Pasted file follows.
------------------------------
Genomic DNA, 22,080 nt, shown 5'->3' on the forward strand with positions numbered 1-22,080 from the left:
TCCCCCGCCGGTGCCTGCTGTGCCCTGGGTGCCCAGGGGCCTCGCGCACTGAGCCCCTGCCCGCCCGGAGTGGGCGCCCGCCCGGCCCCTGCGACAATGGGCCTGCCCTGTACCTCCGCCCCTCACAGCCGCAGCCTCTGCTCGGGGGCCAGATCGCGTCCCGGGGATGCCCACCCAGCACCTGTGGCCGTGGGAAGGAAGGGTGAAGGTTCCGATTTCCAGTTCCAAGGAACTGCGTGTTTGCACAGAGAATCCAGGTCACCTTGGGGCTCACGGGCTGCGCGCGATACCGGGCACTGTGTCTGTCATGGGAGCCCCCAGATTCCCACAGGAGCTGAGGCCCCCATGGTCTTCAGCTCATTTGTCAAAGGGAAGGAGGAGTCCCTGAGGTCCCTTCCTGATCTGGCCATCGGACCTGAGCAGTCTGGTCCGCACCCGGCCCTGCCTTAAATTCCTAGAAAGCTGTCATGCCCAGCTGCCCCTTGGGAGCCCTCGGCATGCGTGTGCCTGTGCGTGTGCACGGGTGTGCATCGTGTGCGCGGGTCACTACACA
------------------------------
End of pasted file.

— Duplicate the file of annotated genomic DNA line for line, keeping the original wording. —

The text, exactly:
Genomic DNA, 22,080 nt, shown 5'->3' on the forward strand with positions numbered 1-22,080 from the left:
TCCCCCGCCGGTGCCTGCTGTGCCCTGGGTGCCCAGGGGCCTCGCGCACTGAGCCCCTGCCCGCCCGGAGTGGGCGCCCGCCCGGCCCCTGCGACAATGGGCCTGCCCTGTACCTCCGCCCCTCACAGCCGCAGCCTCTGCTCGGGGGCCAGATCGCGTCCCGGGGATGCCCACCCAGCACCTGTGGCCGTGGGAAGGAAGGGTGAAGGTTCCGATTTCCAGTTCCAAGGAACTGCGTGTTTGCACAGAGAATCCAGGTCACCTTGGGGCTCACGGGCTGCGCGCGATACCGGGCACTGTGTCTGTCATGGGAGCCCCCAGATTCCCACAGGAGCTGAGGCCCCCATGGTCTTCAGCTCATTTGTCAAAGGGAAGGAGGAGTCCCTGAGGTCCCTTCCTGATCTGGCCATCGGACCTGAGCAGTCTGGTCCGCACCCGGCCCTGCCTTAAATTCCTAGAAAGCTGTCATGCCCAGCTGCCCCTTGGGAGCCCTCGGCATGCGTGTGCCTGTGCGTGTGCACGGGTGTGCATCGTGTGCGCGGGTCACTACACA